Nigeria is currently ranked as one of the world’s leading destinations for electronic waste due to waste management issues. The average Nigerian generates about 0.65kg of waste daily and, apart from local dump sites present in most communities, Nigeria is home to six of Africa’s largest landfills.
In 2018, Nigeria was estimated to have discharged about 200,000 plastics into the ocean, while annual plastic production is estimated to grow to 523,000 tonnes by 2022. Nigeria would be generating 72.46 million tonnes of waste by 2025, according to the World Bank’s 2012 Urban Development Series Publication, bringing waste production on par with crude oil production.
These wastes not only block sewers and drains, but they also end up in bodies of water, harming biodiversity and aiding disease spread. Current waste culture also has a negative impact on the planet, contributing to environmental degradation and greenhouse gas emissions.
While some have made calls for Nigeria to utilise her waste economy, Nigeria can no longer afford one. Even though a waste economy can create employment, generate power and contribute to economic diversification, it encourages throwaway culture and seeks to preserve the consumption paradigm.
In a waste economy, humans will continue to drive the planet to the extreme by producing and pursuing huge amounts of waste, consequently depleting resources that future communities will require. Hence, a worthy alternative is the circular economy which aims to boycott recycling by giving us an actual chance at waste elimination.
According to the World Economic Forum, a circular economy is an industrial system that is restorative or regenerative by intention and design. It is based on the idea that there is no such thing as waste. Instead of a take-make-dispose linear cycle, in a circular economy, products are created for several life cycles. Their lifespans are elongated through maintenance, repair, redistribution, refurbishment or remanufacture loops. According to the US Environmental Protection Agency, for example, dumping used items in a landfill creates six jobs, recycling creates 36 jobs, and reuse and repair create up to 296 jobs for every 10,000 tonnes of used goods.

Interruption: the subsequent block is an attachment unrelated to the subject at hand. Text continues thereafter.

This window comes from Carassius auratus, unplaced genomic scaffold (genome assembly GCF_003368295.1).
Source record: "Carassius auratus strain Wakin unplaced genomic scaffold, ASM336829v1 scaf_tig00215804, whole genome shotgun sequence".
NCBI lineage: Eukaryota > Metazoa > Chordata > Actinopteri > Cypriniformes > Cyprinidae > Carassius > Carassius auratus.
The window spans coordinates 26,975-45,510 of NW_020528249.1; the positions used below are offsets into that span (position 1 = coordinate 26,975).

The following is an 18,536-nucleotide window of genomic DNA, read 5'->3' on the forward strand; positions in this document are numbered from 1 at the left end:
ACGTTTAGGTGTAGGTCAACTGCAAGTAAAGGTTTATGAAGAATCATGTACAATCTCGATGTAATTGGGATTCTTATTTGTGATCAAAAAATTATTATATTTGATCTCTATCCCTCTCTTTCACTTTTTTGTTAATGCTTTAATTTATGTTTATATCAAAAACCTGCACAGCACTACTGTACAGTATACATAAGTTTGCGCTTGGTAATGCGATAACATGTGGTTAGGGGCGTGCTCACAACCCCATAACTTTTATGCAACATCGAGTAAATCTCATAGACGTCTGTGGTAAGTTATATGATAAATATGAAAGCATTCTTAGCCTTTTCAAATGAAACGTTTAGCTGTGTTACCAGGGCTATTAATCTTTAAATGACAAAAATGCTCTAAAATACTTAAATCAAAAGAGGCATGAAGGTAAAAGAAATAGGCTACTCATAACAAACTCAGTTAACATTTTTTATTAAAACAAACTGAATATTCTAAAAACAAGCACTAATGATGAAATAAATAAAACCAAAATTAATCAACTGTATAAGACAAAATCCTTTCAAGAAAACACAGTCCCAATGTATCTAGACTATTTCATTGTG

The circular economy provides a chance to end waste streams, ensure fewer greenhouse gases emissions, explore waste-to-energy options, save more resources, demand new services, find new profit and employment opportunities, and ensure a step into a more sustainable lifestyle for everyone.
To achieve a circular economy, efforts must be targeted at business innovation, policy support and consumer demand. It is important that the Nigerian government create and implement policies that would make producers take responsibility for the entire lifecycle of their products. The use of recycled materials should also be incentivised to encourage the process.
Despite Nigeria’s status as a founding member of the African Circular Economy Alliance, efforts to engage citizens have been modest, if not non-existent. Thus, public enlightenment is important; citizens must be aware of the hazards of sustaining the status quo, and they must desire these solutions enough to undertake the necessary lifestyle adjustments.
Through mass education, consumers’ habits can be influenced by assisting them in reexamining their interactions with natural resources, raw materials, and waste economic systems. People need to know that throwing outdated things away is not the only option. This must be taught in classrooms at all levels of education— young people should be encouraged to develop local solutions and start eco-friendly businesses. They must be encouraged to pursue careers and work in the recycling and clean technology fields.
Since erasing the volume of waste is not feasible, then there is an urgent need to invest in the recycling industry as this will ensure a better transition to a more sustainable lifestyle.
- Arekpitan Ikhenaode is a writing fellow at African Liberty
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Publish date : 2021-11-16 23:23:22